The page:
CategoryVaccine Safety

Vaccine glossary

Vaccine glossary

When discussing vaccinations with your doctor or your child’s doctor or while researching vaccines your child will need, the terminology can be confusing. This simple guide may help you better understand some of the more troublesome terms used when vaccinations are involved.

Acellular vaccine – A shot that contains a portion of the virus or bacteria that it is meant to prevent in the future.

Active Immunity – The response in which your body produces a life-long defense system against a certain disease.

Adjuvant – A common ingredient added to the medication in a vaccine such as eggs, milk, or gelatin.

Anaphylaxis – An intense allergic reaction that puts the body into a state of shock.

Antibodies – Cells created to defend against the invasion of a disease. Antibodies fight off all future attacks of those diseased germs.

Antigens – Ingredients that create a vaccine’s antibodies.

Antimicrobial agent – Manmade ingredients used in vaccines that in small doses are not rejected by a person’s body.

Vaccine glossary 1

Attenuated vaccine – A shot in which the virus or bacteria have been weakened.

Auto-disable syringe – A shot in which the needle is immediately pushed into the tube after use to prevent harm when the needle is thrown out.

Autoimmunity – When the body creates its own antibodies to prevent a disease.

Bacterial vaccine – A shot created from live bacteria.

Bacterium – The term used when referring to bacteria in a singular tense.

Boosters – Shots that are given after a span of time has elapsed from the time of the first injection. This process ensures the body has built up a defense to that certain disease.

Combination vaccine – A single shot that combines medications to prevent a number of different diseases. (Such as the shot for measles, mumps, and rubella.)

Conjugate vaccines – Shots made from manmade materials that bind to the invading virus or bacteria.

Contraindication – A written warning against giving people with certain medical conditions or allergies that shot.

Disposable syringe – A shot that can be thrown away after use.

DNA vaccine – A shot with antibodies created by altering the original disease’s DNA.

Efficacy rate – The measurement used to declare how effective a vaccine is when used in live studies.

Endemic – A never-ending, low-level presence of a disease in a community.

Epidemic – A growing number of reported cases of a certain disease.

Intramuscular injection – A shot that is injected into the muscle.

Investigational vaccines – Shots full of medicine that are FDA (Food and Drug Administration) approved, but that have not undergone all testing.

Jet injector – A needle-free shot that is injected under the skin using a high power blast of air.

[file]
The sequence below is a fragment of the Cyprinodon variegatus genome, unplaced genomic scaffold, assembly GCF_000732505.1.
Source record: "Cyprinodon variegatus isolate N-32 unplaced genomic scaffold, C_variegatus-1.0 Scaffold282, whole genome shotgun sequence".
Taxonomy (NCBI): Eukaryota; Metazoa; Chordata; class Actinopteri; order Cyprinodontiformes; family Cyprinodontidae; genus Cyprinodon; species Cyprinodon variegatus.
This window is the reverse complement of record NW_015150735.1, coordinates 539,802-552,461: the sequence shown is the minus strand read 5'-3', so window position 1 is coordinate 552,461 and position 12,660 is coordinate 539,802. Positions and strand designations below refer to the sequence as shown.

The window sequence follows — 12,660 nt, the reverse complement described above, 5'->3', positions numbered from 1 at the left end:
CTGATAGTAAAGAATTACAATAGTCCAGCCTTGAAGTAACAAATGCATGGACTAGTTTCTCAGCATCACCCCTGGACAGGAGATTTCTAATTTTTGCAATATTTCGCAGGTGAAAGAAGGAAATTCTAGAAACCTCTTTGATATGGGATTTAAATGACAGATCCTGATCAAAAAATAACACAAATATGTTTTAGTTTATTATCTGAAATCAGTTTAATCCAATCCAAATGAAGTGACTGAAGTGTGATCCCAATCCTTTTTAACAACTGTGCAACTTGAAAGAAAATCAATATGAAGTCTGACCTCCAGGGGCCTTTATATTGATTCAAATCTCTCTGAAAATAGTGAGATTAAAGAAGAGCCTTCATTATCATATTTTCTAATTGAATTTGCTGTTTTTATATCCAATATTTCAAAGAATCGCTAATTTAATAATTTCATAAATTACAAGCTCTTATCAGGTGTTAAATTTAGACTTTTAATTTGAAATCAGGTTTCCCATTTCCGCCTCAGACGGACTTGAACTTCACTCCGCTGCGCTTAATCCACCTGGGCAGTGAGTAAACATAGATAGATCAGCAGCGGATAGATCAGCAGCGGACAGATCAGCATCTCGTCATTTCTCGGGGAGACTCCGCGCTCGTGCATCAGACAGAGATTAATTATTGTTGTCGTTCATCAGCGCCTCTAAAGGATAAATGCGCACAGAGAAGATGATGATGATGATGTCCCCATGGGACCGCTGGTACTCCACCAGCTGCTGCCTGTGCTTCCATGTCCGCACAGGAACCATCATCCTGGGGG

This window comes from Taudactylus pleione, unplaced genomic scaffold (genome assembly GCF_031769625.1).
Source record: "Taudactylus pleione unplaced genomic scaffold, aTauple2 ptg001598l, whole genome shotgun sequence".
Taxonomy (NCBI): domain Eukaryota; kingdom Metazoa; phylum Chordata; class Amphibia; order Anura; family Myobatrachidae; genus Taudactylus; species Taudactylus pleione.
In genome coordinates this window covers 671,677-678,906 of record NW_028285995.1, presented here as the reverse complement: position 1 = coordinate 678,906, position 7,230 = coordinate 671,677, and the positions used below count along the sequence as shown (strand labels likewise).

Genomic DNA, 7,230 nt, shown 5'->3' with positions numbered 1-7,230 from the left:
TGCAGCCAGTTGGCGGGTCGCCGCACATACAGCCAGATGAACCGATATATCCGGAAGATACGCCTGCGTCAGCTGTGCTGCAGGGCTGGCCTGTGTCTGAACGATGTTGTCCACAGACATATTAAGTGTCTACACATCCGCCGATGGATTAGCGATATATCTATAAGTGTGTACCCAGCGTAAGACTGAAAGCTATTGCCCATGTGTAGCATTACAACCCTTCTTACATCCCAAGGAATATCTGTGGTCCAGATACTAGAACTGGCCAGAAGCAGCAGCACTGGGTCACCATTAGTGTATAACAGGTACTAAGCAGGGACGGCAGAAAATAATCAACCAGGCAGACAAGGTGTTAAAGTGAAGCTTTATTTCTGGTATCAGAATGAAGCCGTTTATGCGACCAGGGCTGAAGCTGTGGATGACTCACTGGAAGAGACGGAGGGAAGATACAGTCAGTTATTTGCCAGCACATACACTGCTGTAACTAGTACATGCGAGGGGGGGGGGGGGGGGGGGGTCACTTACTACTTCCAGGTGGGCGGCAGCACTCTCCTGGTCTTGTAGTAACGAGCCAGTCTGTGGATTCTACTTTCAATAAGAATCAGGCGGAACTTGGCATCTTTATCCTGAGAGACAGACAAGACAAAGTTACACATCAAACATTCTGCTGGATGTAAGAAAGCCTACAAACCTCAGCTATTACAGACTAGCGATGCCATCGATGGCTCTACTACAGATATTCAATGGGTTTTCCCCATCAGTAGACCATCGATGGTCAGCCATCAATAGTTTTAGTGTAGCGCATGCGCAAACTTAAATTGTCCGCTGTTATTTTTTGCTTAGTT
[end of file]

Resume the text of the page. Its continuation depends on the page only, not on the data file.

Live vaccine – A shot that contains a live version of a potentially deadly virus or bacteria.

Live-vector vaccine – A shot containing medication that causes the body to build up white blood cells in order to kill off the disease that is present in the person’s body.

Pandemic – An outbreak of a disease that covers a huge area.

Parenteral – The process of injecting preventative medication through a vein.

Priming – The first shot in a series of vaccines that is then followed months or years later by a booster.

Safety syringe – A shot that can be taken apart so that it is thrown out safely.

Sterilizable syringe – A shot that is thoroughly washed, sterilized, and reused.

Strain – A specific variety of a general viral or bacterial disease.

Subcutaneous injection – A shot that is given directly under the skin layers.

Adult shingles vaccine

The Herpes Zoster virus causes shingles. The virus creates a painful, itchy rash of blisters that resembles chickenpox in appearance. Shingles is related to chickenpox, but only adults can contract the disease. The rash can range in severity from intense burning to mild soreness.

If you have never had chickenpox, you are not susceptible to Shingles. The virus is most prevalent in adults over the age of sixty who experienced chickenpox during their lifetime. Typically, a case of shingles lasts for three to five weeks.

If you have had recent organ transplant or are immunosuppressed (AIDS, HIV, cancer), Shingles can be deadly. You cannot get Shingles from someone infected with chickenpox, but if you are infected with Shingles, you can pass the Shingles on to anyone with whom you are in contact.

In 2006, the FDA (Food and Drug Administration) approved Zostavax, a vaccine to prevent against a Shingles outbreak. If you are currently infected with Shingles, the vaccine will be useless. It is only administered to adults over the age of sixty who had chickenpox.